Citizens from third countries may be eligible to travel to the European Union Member States even for unnecessary reasons after the Council of the EU has advised the block to lift the ban on non-essential travel for all persons who have completed their immunization process against the virus and for the recovered ones.

The Council of the EU has updated its recommendations taking into account the evolution of the pandemic, the vaccination rate, the administration of the booster shots as well as the recognition of a growing number of vaccination certificates issued by authorities in third countries, as equivalent to the EU Digital COVID Certificate, VisaGuide.World reports.

Following this recommendation, the restrictions imposed to contain the further spread of the virus should be applied, taking into account the situation in the third country as well as the individual status of the person.

“Member states should allow non-essential travel for persons vaccinated with an EU- or WHO-approved vaccine, recovered persons, and all persons traveling from a country on the EU list. For some of these travelers, additional measures such as PCR testing before travel could apply,” the statement published by the Council of the EU reads.

The Council has recommended the Member State to lift the restrictions imposed on travel for unnecessary purposes for all persons who have completed their immunization process against the virus with any of the vaccines approved by the European Union or the World Health Organisation.

In addition, EU countries have been advised to lift the restrictions on non-essential travel that affect persons who have recovered from the Coronavirus within 180 days before traveling to the EU.

The Council has recommended the Member States to require a negative result of the Coronavirus test, not older than 72 hours before departure, or additional preventive measures such as quarantine rules for persons who have been vaccinated with a WHO-approved vaccine.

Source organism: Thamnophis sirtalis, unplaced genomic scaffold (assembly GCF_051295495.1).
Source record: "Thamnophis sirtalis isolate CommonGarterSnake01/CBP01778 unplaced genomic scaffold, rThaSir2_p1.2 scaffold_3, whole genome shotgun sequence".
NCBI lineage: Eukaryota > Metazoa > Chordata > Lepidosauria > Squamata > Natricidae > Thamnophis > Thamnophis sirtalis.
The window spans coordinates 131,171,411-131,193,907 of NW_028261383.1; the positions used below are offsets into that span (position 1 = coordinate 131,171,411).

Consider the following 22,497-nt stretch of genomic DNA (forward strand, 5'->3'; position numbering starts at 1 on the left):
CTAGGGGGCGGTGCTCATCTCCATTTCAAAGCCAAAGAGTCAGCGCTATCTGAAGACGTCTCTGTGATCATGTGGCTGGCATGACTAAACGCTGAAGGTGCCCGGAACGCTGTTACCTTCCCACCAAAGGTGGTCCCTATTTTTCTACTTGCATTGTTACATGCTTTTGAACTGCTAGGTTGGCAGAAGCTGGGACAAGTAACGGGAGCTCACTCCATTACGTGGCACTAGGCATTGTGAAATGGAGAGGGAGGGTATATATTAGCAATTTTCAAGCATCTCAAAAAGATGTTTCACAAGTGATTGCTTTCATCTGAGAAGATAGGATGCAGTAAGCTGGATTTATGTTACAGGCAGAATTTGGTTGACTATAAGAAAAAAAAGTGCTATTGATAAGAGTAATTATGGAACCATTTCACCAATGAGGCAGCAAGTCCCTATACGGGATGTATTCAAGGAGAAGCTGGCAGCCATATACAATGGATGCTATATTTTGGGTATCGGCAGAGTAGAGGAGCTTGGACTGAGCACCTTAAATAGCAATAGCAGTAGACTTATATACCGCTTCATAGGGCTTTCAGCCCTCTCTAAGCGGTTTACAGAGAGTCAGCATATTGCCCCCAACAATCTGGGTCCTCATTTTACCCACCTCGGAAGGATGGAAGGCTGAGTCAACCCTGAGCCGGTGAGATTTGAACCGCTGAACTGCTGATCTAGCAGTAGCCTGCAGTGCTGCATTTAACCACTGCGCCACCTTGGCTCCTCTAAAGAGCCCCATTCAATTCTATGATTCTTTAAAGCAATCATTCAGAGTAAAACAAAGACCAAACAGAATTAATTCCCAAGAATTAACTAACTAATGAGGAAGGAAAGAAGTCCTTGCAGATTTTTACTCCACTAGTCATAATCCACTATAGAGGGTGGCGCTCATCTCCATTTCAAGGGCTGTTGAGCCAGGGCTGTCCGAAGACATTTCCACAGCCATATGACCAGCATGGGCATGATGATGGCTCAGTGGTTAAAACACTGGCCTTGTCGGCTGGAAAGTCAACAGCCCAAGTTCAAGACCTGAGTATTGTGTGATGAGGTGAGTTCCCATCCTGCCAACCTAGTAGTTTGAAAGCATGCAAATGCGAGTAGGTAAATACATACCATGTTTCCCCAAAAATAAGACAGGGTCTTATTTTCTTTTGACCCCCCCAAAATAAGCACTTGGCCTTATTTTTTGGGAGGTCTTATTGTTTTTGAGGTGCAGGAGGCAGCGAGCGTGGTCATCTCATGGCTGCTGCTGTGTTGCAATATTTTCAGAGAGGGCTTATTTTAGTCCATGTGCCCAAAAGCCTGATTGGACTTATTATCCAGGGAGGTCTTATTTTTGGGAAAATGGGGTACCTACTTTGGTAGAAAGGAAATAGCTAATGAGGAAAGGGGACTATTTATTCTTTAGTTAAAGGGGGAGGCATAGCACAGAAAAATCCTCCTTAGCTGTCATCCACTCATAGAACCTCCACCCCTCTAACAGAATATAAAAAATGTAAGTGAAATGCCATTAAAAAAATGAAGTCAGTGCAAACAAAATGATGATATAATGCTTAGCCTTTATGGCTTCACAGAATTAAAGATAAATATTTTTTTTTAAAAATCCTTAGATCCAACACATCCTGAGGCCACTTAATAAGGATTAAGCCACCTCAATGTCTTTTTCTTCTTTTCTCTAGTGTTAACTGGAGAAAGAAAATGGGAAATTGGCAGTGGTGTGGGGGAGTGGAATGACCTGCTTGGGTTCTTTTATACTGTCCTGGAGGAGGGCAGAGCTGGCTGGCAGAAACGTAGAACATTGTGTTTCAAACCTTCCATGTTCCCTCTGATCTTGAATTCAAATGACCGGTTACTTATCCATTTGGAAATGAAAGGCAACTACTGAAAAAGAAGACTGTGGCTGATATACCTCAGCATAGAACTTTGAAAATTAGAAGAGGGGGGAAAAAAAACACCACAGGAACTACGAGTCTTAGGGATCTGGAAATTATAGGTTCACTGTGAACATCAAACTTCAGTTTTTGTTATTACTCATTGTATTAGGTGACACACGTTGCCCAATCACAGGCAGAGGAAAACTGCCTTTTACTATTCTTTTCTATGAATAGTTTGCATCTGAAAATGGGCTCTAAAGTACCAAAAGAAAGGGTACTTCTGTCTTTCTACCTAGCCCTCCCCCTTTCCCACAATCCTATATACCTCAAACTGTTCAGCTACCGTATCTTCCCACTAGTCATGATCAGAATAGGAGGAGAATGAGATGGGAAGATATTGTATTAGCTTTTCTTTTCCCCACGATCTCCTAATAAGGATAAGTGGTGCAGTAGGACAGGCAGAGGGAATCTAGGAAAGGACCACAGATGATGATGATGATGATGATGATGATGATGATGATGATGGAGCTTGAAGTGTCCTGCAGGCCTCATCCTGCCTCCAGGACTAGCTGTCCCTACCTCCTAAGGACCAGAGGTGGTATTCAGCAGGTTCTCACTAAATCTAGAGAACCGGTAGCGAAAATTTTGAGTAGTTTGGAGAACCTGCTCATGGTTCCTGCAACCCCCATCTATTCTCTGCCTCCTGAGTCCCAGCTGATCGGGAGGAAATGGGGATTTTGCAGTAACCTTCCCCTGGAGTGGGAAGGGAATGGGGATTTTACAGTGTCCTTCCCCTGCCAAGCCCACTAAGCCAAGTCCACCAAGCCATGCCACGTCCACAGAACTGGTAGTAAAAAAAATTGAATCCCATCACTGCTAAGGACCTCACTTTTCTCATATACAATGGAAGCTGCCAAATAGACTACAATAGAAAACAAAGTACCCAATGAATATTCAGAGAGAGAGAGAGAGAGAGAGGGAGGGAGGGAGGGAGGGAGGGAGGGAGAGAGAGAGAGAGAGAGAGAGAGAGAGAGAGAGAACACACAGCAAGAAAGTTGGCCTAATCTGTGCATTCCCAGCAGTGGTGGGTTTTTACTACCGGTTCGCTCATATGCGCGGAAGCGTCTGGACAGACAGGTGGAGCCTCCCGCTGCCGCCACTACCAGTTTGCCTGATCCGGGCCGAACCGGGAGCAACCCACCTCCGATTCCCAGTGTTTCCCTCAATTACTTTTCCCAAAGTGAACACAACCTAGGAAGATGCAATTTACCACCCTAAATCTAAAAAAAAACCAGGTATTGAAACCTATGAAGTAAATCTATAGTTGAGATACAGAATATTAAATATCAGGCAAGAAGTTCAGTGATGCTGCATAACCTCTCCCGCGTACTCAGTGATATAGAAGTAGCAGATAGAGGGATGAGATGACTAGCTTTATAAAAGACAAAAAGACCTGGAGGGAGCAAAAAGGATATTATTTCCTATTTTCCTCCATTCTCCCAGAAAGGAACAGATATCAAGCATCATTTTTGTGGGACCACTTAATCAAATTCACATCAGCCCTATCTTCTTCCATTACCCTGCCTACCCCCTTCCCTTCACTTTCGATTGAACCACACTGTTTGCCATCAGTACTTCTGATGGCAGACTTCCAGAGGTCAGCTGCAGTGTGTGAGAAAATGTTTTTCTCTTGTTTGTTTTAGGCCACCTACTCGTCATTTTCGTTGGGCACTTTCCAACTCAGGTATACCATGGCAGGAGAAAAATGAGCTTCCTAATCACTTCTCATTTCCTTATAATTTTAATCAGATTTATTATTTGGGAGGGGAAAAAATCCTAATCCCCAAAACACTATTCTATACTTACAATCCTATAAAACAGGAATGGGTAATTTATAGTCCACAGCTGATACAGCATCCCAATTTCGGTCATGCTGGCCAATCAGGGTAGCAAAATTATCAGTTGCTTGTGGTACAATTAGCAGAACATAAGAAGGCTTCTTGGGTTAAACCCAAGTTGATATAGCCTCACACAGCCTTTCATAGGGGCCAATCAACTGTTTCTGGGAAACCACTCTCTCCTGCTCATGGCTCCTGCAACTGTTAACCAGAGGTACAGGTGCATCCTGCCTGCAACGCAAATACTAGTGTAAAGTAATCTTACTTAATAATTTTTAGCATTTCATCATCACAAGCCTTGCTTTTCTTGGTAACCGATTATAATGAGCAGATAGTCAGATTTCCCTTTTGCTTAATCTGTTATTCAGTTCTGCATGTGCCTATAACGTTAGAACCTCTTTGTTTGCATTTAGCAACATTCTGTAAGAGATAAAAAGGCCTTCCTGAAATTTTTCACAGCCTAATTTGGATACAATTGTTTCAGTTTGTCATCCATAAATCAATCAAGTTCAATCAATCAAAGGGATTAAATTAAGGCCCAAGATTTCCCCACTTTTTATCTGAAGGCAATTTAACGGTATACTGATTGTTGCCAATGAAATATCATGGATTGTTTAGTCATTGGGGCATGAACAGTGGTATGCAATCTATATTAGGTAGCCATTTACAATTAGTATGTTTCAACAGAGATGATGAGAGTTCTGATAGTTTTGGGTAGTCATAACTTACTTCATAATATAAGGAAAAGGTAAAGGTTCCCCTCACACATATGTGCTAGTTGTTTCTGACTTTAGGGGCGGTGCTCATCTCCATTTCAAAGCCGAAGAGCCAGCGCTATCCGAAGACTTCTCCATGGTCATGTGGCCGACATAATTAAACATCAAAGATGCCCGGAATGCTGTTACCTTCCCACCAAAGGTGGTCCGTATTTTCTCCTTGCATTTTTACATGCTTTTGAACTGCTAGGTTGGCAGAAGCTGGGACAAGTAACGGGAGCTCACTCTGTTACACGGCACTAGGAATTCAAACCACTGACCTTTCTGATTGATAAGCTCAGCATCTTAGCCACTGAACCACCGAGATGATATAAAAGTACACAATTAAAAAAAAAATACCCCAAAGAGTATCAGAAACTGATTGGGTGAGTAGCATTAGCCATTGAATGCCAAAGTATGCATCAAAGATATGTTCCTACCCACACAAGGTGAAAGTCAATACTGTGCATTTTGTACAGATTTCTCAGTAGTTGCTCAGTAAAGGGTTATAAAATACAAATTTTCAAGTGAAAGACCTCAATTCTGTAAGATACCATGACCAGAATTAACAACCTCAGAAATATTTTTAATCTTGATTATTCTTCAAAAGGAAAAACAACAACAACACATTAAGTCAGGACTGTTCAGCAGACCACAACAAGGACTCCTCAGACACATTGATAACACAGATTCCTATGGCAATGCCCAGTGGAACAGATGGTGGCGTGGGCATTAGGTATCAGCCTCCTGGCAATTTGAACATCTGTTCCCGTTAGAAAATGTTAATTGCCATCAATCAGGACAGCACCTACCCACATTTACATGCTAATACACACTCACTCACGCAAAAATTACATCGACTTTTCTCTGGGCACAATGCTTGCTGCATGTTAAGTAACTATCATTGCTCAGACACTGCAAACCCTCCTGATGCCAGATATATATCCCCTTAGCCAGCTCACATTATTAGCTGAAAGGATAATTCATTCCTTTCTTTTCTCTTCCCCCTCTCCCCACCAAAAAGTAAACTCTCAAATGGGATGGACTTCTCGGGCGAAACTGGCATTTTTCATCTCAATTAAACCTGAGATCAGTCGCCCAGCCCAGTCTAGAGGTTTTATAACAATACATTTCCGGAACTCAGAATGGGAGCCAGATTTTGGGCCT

“A negative PCR test before departure could also be required for persons who have recovered from COVID-19, as well as for persons who have been vaccinated with an EU-approved vaccine but do not hold an EU or equivalent certificate,” the statement published by the Council of EU reads.

Member States have also been advised to permit travel for children between six and 18 years old who meet the travel rules.

“All children other children over six and under 18 should be allowed to travel with a negative PCR test taken at the earliest 72 hours before departure. Member States could require additional testing after arrival, as well as quarantine or isolation,” the statement notes.

The Council has emphasized that for restrictions to be abolished for travelers from a third country, the number of COVID-19 cases per 100,00 inhabitants over the past two weeks increased from 75 to 100. In addition, the weekly testing rate per 100,000 inhabitants also increased from 300 to 600.

Travelers from the following countries which have reached an agreement with the European Union on mutual recognition of COVID-19 certificates will benefit the most from the recent recommendation of the Council of the European Union:

  • Albania
  • Andorra
  • Armenia
  • Benin
  • Cabo Verde
  • El Salvador
  • Faroe Islands
  • Georgia
  • Israel
  • Iceland
  • Jordan
  • Lebanon
  • Liechtenstein
  • Moldova
  • Monaco
  • Montenegro
  • Morocco
  • New Zealand
  • North Macedonia
  • Norway
  • Panama
  • San Marino
  • Serbia
  • Singapore
  • Switzerland
  • Taiwan
  • Thailand
  • Tunisia
  • Togo
  • Turkey
  • Ukraine
  • United Arab Emirates
  • The United Kingdom
  • Uruguay
  • The Vatican

The recent proposal of the Council of the EU comes as part of efforts to ease the travel process and help the travel and tourism industry recover from the damages caused by the Coronavirus and its new strains.

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